Life Expectancy in U.S. Drops by a Year During Pandemic

Life expectancy for those born in the United States decreased an average of a whole year amid the coronavirus pandemic, the largest margin since World War II.

According to a Centers for Disease Control and Prevention report published Thursday, people across the racial and gender barriers in the U.S. experienced a drop in their life expectancy. The CDC describes life expectancy as the “average number of years that a group of infants would live if they were to experience throughout life.”

In 2019, the average life expectancy in the U.S. was 78.8 years. That dropped by an entire year in the first half of 2020, the lowest it’s been since 2006. The data for all of 2020 are “estimates based on provisional death counts for the months January through June, 2020.” Last year was the deadliest year in the U.S., with the country topping 3 million deaths for the first time. . .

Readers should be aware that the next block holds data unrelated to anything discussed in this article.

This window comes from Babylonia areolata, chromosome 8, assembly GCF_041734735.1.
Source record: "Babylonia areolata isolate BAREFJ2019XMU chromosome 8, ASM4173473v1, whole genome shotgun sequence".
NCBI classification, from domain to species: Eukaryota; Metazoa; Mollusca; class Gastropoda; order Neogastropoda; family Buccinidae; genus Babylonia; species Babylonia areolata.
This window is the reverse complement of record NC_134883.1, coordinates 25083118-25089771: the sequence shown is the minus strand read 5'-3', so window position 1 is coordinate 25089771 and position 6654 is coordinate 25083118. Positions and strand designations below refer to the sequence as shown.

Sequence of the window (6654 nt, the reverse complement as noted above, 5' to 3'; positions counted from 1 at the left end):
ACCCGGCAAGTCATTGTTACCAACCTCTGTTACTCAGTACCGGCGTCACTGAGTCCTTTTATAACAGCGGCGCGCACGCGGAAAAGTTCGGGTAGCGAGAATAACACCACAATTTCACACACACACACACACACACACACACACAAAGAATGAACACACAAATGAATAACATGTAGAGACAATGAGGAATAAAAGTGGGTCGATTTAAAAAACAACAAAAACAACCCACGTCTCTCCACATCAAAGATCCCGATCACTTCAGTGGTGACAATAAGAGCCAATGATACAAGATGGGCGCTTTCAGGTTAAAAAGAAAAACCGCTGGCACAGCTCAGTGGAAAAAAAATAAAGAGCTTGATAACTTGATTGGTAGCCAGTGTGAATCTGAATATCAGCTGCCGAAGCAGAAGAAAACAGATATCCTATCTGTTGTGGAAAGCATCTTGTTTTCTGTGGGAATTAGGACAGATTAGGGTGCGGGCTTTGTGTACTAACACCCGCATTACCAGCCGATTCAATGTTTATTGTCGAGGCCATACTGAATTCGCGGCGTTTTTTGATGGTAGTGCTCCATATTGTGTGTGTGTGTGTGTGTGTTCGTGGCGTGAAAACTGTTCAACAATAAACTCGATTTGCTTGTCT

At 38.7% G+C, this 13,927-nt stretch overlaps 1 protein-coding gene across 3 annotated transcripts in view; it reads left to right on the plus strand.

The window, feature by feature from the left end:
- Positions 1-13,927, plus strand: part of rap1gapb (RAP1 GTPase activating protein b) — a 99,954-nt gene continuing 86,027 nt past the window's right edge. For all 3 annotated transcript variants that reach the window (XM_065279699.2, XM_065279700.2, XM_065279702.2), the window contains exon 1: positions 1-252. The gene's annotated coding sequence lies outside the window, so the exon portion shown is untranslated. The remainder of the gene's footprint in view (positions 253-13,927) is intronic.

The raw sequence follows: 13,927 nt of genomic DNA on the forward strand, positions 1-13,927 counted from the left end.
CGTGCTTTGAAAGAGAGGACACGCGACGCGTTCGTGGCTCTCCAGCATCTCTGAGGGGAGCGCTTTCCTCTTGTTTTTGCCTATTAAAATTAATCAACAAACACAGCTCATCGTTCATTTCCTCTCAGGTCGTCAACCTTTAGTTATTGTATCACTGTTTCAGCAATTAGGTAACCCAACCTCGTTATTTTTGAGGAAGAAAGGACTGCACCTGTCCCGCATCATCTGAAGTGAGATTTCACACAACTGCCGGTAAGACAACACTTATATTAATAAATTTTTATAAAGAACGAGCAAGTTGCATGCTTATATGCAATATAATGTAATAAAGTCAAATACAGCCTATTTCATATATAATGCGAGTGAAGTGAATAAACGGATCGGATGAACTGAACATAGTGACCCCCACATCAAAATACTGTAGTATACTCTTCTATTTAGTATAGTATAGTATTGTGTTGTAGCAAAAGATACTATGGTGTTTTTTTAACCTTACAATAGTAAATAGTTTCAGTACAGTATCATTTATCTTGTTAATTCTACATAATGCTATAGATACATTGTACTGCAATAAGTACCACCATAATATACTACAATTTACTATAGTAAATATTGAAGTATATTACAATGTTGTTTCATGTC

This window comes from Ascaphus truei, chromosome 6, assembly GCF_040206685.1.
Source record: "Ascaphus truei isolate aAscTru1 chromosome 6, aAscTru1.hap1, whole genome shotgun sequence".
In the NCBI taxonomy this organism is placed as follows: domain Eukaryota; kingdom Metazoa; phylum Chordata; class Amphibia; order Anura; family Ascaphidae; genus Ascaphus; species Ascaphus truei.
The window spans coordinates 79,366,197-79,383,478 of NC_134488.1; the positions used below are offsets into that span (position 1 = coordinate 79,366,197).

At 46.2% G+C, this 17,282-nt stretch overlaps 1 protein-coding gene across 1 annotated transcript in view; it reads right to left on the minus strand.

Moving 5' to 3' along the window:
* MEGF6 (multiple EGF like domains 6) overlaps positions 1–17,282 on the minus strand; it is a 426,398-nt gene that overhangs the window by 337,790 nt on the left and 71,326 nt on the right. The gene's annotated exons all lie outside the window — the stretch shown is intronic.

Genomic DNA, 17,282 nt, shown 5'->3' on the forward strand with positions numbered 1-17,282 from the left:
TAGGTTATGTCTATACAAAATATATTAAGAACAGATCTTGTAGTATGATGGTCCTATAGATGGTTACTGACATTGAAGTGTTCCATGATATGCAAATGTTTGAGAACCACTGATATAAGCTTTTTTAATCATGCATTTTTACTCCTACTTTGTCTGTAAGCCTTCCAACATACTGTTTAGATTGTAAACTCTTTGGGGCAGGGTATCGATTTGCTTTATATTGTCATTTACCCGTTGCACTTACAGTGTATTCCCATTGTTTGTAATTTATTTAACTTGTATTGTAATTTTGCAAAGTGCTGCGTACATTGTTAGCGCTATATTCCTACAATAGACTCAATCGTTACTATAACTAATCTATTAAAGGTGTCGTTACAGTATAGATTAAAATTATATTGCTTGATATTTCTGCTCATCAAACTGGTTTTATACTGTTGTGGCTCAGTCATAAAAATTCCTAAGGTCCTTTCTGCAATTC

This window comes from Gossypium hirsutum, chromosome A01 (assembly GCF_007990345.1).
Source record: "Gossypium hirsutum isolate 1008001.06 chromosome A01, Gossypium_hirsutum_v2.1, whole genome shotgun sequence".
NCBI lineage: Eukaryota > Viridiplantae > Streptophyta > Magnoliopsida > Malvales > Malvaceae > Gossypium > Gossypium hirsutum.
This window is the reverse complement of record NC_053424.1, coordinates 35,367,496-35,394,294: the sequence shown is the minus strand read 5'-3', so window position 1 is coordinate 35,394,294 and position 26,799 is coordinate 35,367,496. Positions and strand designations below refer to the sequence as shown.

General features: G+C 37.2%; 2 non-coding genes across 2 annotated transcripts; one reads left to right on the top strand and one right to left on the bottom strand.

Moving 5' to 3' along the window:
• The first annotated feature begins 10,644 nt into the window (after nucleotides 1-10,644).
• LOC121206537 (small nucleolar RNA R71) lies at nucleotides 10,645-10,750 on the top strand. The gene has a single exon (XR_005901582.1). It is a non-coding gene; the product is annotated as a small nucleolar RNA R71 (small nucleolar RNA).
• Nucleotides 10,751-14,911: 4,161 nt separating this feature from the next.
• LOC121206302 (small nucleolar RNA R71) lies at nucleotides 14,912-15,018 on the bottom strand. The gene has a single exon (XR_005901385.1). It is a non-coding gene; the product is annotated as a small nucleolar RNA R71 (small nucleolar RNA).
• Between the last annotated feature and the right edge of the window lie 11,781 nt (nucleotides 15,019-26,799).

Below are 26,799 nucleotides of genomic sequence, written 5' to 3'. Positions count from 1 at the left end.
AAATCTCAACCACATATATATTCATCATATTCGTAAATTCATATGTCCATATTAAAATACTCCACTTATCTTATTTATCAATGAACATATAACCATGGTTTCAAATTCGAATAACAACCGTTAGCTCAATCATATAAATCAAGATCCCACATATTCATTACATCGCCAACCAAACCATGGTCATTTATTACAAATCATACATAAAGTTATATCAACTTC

Black communities experienced the largest drop in life expectancy from 2019-2020, dropping 2.7 years, taking it from 74.7 to 72 years old, matching where life expectancy was for them 20 years ago. The Hispanic population’s life expectancy, which is the highest among races, dropped from 81.8 to 79.9, making the difference from 2019 to 2020 1.9 years. White people experienced the smallest drop in life expectancy going from 78.8 years to 78. The report did not include data on Asian and Native Americans. (Read more from “Life Expectancy in U.S. Drops by a Year During Pandemic” HERE)

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